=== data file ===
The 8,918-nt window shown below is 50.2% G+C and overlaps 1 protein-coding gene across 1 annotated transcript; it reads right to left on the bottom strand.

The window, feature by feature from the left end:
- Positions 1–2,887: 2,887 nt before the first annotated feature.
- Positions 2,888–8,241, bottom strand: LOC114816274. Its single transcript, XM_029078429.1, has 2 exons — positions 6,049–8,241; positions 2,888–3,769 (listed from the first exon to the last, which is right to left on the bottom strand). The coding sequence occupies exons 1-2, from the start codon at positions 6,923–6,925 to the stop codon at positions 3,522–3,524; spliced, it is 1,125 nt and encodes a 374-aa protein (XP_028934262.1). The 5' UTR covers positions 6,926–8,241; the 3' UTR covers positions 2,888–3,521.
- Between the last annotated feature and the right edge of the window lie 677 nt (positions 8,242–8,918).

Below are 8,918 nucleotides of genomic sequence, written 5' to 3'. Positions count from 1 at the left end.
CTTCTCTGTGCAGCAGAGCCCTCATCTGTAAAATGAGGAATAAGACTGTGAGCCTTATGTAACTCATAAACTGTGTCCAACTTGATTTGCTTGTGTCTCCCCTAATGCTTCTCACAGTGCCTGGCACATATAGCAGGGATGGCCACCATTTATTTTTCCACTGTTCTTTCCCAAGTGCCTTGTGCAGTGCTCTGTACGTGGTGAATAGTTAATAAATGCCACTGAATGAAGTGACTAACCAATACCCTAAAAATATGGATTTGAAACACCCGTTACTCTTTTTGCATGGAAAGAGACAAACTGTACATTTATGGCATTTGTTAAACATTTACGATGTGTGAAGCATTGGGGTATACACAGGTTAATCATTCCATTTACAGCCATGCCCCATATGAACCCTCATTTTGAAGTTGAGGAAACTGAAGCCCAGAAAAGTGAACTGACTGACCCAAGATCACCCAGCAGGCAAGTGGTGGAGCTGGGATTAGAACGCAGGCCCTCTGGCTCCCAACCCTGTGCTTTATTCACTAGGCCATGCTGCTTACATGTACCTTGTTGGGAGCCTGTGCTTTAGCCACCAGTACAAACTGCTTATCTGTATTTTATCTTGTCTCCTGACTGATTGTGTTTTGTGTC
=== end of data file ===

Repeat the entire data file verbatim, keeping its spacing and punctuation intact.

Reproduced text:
The 8,918-nt window shown below is 50.2% G+C and overlaps 1 protein-coding gene across 1 annotated transcript; it reads right to left on the bottom strand.

The window, feature by feature from the left end:
- Positions 1–2,887: 2,887 nt before the first annotated feature.
- Positions 2,888–8,241, bottom strand: LOC114816274. Its single transcript, XM_029078429.1, has 2 exons — positions 6,049–8,241; positions 2,888–3,769 (listed from the first exon to the last, which is right to left on the bottom strand). The coding sequence occupies exons 1-2, from the start codon at positions 6,923–6,925 to the stop codon at positions 3,522–3,524; spliced, it is 1,125 nt and encodes a 374-aa protein (XP_028934262.1). The 5' UTR covers positions 6,926–8,241; the 3' UTR covers positions 2,888–3,521.
- Between the last annotated feature and the right edge of the window lie 677 nt (positions 8,242–8,918).

Below are 8,918 nucleotides of genomic sequence, written 5' to 3'. Positions count from 1 at the left end.
CTTCTCTGTGCAGCAGAGCCCTCATCTGTAAAATGAGGAATAAGACTGTGAGCCTTATGTAACTCATAAACTGTGTCCAACTTGATTTGCTTGTGTCTCCCCTAATGCTTCTCACAGTGCCTGGCACATATAGCAGGGATGGCCACCATTTATTTTTCCACTGTTCTTTCCCAAGTGCCTTGTGCAGTGCTCTGTACGTGGTGAATAGTTAATAAATGCCACTGAATGAAGTGACTAACCAATACCCTAAAAATATGGATTTGAAACACCCGTTACTCTTTTTGCATGGAAAGAGACAAACTGTACATTTATGGCATTTGTTAAACATTTACGATGTGTGAAGCATTGGGGTATACACAGGTTAATCATTCCATTTACAGCCATGCCCCATATGAACCCTCATTTTGAAGTTGAGGAAACTGAAGCCCAGAAAAGTGAACTGACTGACCCAAGATCACCCAGCAGGCAAGTGGTGGAGCTGGGATTAGAACGCAGGCCCTCTGGCTCCCAACCCTGTGCTTTATTCACTAGGCCATGCTGCTTACATGTACCTTGTTGGGAGCCTGTGCTTTAGCCACCAGTACAAACTGCTTATCTGTATTTTATCTTGTCTCCTGACTGATTGTGTTTTGTGTC